Government proposes to extend permitted development rights beyond May

The rules that govern whether homeowners have to apply for planning permission for extensions to be decided soon and could affect hundreds of thousands

Back in 2015, the Town and Country Planning General Permitted Development Order (GPDO) meant that permitted development rules were relaxed to allow homeowners to bypass the red tape associated with planning permission applications when developing their homes, sometimes extensively.

The GPDO is due to expire in May 2019, but the government has proposed relaxing the rules further, allowing both homeowners and developers to extend upwards, again under permitted development. Brilliant news if you're a homeowner – or commercial developer – looking to start a project.

The GPDO was designed to allow what were termed 'uncontentious' additions to be added. It was intended as a boost for the housing market and home improvers. Less well publicised, and perhaps less well known by the general public, was that it has resulted in building projects that are described variously as unsightly or overbearing by owners of neighbouring properties; the relaxed rules also gave commercial developers more freedom to pursue plans that might otherwise have been blocked by local councils. 

However, what's 'uncontentious' for the person or company developing a property might well be contentious for those living in a neighbouring property. In basic terms for residential work, the GPDO means that larger rear extensions, for example, can be added without planning permission; it has also allowed former commercial buildings – perhaps you have one at the end of your garden – to be more easily redeveloped into accommodation housing many residents, with knock-on effects for both on everything from light to privacy to parking.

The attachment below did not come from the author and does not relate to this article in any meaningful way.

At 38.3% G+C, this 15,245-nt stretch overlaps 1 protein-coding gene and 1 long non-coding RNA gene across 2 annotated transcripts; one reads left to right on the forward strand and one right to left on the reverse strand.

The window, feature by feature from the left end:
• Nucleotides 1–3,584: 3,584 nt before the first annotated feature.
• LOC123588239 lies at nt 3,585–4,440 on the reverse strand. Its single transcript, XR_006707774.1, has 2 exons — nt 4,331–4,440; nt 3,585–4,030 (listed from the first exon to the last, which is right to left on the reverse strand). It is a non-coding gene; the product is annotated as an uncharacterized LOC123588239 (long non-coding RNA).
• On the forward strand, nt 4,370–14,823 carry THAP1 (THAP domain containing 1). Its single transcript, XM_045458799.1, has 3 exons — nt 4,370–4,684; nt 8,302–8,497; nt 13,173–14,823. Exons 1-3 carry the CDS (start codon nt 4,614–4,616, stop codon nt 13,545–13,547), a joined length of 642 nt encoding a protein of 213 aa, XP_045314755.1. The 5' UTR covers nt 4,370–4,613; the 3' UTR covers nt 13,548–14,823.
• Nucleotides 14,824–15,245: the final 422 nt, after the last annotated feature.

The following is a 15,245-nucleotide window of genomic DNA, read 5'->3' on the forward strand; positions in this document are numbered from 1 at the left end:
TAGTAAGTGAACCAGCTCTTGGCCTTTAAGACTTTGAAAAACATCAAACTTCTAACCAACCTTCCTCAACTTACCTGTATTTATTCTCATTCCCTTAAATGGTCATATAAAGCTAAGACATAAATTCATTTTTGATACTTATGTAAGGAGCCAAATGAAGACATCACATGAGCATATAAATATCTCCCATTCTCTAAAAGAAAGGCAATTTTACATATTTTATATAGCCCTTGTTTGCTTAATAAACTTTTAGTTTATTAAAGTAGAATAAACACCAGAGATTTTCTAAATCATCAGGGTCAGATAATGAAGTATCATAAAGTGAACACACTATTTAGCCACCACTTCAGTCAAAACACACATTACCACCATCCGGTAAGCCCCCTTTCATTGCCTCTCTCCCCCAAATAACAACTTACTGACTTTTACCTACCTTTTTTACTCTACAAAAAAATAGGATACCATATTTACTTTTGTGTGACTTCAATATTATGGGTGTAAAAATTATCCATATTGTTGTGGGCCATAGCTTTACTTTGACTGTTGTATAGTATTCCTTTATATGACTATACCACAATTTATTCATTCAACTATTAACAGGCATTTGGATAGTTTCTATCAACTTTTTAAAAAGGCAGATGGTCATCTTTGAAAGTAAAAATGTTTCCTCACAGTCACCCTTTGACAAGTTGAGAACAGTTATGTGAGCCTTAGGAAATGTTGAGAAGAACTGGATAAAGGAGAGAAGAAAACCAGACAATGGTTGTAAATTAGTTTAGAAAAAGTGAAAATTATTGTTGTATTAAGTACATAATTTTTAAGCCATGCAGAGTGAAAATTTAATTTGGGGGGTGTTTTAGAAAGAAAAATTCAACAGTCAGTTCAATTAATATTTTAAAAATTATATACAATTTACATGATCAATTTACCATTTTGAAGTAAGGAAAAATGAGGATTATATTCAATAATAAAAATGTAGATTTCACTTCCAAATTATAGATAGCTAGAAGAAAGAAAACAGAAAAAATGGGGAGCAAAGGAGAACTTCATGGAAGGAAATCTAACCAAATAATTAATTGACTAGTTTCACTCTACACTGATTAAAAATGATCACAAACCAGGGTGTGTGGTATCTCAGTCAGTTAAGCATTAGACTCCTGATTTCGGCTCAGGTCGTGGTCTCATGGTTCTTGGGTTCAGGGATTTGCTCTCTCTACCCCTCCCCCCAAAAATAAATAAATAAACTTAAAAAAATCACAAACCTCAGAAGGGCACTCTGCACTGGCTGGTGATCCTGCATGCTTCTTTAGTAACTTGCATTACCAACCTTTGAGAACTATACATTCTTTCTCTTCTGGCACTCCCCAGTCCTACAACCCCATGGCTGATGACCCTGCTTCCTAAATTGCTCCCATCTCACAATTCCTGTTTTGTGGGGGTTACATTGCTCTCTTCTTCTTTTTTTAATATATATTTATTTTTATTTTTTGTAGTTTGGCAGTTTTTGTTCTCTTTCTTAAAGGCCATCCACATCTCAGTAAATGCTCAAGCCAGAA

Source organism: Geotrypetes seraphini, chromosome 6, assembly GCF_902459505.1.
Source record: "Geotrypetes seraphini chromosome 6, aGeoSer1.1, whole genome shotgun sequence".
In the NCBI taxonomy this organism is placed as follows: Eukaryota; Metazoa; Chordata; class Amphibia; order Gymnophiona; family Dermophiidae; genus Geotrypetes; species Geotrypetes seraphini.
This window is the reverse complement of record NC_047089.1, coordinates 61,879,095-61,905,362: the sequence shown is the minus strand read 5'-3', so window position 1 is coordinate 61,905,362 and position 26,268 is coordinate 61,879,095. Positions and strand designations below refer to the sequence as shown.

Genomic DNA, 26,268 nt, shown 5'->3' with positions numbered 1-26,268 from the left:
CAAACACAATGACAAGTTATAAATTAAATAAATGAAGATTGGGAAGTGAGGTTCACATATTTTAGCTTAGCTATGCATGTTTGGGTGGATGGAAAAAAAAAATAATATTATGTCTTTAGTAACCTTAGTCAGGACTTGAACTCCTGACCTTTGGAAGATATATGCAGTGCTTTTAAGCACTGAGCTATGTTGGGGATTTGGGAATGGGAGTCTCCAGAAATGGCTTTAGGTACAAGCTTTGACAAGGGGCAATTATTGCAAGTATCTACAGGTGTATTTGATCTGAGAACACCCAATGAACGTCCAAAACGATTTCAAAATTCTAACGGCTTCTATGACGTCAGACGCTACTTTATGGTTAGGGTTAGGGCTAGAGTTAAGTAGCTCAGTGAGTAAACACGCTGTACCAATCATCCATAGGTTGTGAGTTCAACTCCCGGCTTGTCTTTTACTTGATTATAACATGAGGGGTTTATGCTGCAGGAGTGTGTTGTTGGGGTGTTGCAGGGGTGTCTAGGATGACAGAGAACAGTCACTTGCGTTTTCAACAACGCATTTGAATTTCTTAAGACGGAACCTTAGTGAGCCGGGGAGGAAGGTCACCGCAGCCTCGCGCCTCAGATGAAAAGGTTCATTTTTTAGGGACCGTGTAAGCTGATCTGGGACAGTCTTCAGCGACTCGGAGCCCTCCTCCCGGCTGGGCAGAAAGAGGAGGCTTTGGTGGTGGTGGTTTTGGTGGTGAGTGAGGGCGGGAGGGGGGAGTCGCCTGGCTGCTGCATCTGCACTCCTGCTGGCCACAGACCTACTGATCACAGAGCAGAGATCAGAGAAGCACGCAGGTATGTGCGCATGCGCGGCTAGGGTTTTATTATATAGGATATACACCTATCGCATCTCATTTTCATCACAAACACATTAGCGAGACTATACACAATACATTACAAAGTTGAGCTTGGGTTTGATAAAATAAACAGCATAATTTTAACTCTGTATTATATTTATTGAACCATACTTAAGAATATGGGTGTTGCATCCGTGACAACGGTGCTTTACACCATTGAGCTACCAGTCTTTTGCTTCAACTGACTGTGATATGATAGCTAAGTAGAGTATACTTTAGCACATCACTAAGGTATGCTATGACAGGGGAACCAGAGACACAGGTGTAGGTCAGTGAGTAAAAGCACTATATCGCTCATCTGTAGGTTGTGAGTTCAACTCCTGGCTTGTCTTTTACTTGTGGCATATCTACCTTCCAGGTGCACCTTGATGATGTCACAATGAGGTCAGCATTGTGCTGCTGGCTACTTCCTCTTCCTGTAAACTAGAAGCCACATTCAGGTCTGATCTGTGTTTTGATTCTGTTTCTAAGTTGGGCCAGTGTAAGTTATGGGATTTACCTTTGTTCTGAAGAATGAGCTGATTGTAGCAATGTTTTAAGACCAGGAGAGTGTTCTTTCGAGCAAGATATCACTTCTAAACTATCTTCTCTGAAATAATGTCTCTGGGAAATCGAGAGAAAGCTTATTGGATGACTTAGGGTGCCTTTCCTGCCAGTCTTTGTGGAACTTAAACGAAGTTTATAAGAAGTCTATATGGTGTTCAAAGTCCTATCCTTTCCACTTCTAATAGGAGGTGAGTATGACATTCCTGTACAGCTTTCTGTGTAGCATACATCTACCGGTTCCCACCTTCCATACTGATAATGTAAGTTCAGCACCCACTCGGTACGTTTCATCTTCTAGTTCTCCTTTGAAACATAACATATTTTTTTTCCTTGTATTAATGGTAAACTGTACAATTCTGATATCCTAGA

The GPDO, and the proposed further relaxation of it, has of course drawn bad press, with critics citing an upwards surge of ugly or out-of-place buildings or additions as a reason to curb the rules.

Aesthetics aside, the relaxed rules have caused well-publicised ill-feeling between neighbours when there's no likelihood of an objection to an 'uncontentious' addition or building development being upheld. Another concern is that commercial developers can take advantage of the relaxed rules to create homes that don't conform to minimum standards, meaning future buyers or renters will be living in homes that are smaller than ever, poorly planned and even unsafe. 

Kit Malthouse, Minister of State for Housing, says, 'Increasing the availability of affordable housing is vital and, under permitted-development rules, 32,000 homes have been delivered in the past two years... helping us provide more properties that suit a range of needs. We are currently considering responses to our proposals to extend permitted development rights, and a decision will be made in due course.'

Whatever the government decides, we advise any homeowner who's planning to develop their property to talk to their neighbours, and to be considerate of their objections, verbal or written. Commercial developments are whole other ball game and we wish anyone up against professional developers the very best of luck in getting heard at all.